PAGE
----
] in His flesh
. Thus the Soreg
was no longer needed; for Jew and Gentile believers are made one family in Messiah!
From this section we see that the enmity produced by the Law is nullified in regards to believers. We therefore can establish our third principle:
3. Mature faith does not segregate or exclude other believers on the basis of the Law, but we have unity with all believers in Messiah.
There are no second class believers in Yeshua. If we have been accepted by grace, we are to accept one another graciously as well. Three Principles of Mature Faith
To summarize, from these sections we see that though faith may not nullify the Law, the Law’s authority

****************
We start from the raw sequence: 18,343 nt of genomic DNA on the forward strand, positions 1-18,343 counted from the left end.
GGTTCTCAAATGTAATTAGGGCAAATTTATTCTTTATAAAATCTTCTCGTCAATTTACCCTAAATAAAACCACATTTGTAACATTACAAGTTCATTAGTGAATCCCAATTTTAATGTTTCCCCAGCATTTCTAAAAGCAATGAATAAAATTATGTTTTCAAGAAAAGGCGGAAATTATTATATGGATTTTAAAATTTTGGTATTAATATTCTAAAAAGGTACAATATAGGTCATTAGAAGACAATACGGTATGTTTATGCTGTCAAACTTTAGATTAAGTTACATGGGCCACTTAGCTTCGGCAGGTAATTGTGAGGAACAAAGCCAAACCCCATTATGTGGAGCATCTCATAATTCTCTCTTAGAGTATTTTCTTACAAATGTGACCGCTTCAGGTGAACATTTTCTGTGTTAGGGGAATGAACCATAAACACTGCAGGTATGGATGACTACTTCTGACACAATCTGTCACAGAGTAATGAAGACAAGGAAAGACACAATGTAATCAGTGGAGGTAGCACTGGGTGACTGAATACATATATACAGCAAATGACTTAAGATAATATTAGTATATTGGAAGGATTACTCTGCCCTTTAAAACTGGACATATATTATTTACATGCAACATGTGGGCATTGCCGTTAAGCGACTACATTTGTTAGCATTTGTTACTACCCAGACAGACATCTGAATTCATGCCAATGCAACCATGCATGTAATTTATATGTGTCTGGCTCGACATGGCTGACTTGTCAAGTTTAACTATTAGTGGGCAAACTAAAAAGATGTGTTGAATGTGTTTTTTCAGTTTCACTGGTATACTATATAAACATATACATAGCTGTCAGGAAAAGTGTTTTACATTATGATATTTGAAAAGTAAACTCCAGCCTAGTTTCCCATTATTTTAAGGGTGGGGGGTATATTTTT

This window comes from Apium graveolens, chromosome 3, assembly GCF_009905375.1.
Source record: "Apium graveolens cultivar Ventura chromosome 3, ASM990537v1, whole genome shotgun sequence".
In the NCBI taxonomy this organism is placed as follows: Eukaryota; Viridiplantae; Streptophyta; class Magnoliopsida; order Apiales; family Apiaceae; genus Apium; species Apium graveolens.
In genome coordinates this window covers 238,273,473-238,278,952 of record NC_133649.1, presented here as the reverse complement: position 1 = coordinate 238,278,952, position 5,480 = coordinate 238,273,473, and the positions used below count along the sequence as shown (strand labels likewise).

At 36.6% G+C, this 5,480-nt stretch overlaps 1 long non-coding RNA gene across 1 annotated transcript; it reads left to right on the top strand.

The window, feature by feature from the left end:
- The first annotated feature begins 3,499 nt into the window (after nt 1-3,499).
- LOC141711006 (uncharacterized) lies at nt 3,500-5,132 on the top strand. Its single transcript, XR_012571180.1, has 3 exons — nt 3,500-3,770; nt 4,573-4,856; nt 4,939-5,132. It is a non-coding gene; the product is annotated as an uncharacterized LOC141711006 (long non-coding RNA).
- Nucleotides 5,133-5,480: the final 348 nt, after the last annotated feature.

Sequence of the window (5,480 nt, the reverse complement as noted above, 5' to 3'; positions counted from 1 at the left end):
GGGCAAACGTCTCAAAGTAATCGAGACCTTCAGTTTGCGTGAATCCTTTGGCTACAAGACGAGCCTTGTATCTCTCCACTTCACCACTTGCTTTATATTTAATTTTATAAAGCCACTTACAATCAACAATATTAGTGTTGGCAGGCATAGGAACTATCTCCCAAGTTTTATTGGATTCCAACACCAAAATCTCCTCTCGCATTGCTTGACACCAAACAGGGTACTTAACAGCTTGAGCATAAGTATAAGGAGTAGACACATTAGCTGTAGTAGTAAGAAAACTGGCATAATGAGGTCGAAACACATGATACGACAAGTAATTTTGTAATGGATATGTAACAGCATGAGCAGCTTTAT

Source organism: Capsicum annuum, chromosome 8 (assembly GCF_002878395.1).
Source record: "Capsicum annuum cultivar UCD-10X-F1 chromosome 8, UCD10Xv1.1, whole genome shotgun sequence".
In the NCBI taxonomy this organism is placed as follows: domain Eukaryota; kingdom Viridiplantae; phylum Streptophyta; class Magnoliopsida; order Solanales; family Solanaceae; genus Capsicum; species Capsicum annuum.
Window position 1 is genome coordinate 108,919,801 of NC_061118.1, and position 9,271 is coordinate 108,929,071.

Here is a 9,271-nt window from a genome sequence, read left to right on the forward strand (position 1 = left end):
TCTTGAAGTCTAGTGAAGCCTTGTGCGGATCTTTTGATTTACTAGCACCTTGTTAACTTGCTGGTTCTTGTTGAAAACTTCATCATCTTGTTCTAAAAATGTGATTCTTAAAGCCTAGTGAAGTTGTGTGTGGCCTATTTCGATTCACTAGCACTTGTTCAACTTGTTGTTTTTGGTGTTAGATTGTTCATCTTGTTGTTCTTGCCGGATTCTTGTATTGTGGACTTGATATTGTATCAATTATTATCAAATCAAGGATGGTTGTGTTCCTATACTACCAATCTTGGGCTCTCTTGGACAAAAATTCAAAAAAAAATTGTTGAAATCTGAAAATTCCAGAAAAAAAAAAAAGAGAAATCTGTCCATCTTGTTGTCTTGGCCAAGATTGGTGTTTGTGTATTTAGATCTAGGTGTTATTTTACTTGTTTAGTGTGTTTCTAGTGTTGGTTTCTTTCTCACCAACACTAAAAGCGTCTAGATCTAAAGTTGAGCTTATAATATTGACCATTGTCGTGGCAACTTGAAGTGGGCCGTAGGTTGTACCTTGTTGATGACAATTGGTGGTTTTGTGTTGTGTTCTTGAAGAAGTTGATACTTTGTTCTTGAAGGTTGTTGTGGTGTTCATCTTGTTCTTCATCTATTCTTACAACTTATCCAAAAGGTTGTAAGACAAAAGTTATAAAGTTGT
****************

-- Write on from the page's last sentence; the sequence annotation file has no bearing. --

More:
over believers are in fact nullified. We see three principles from these truths for people of mature faith:
In Messiah: the Fulfillment of the Torah
- Authority: Mature faith does not submit to the Law’s authority, but enjoys the liberty in our submission to Messiah. Not that we are “lawless,” but we are under the authority of the Messianic “Torah” of our new Husband’s Brit Chadasha (New Covenant) (see Jer. 31:31-34, Mt. 11:28,29; 1 Cor. 9:20,21). In this regard, we are further taught in Colossians 2:16,17, “Therefore no one is to act as your judge in regard to food or drink or in respect to a festival or a new moon or a Sabbath day—things which are a mere shadow of what is to come; but the substance belongs to Messiah.” You may enjoy the festival or not, the food laws or not, and no one is to judge you one way or another. Why? For all these issues are a foreshadowing of Messiah: they picture Him! Therefore, as these things point to Yeshua our Messiah, they are a meaningful testimony of Him.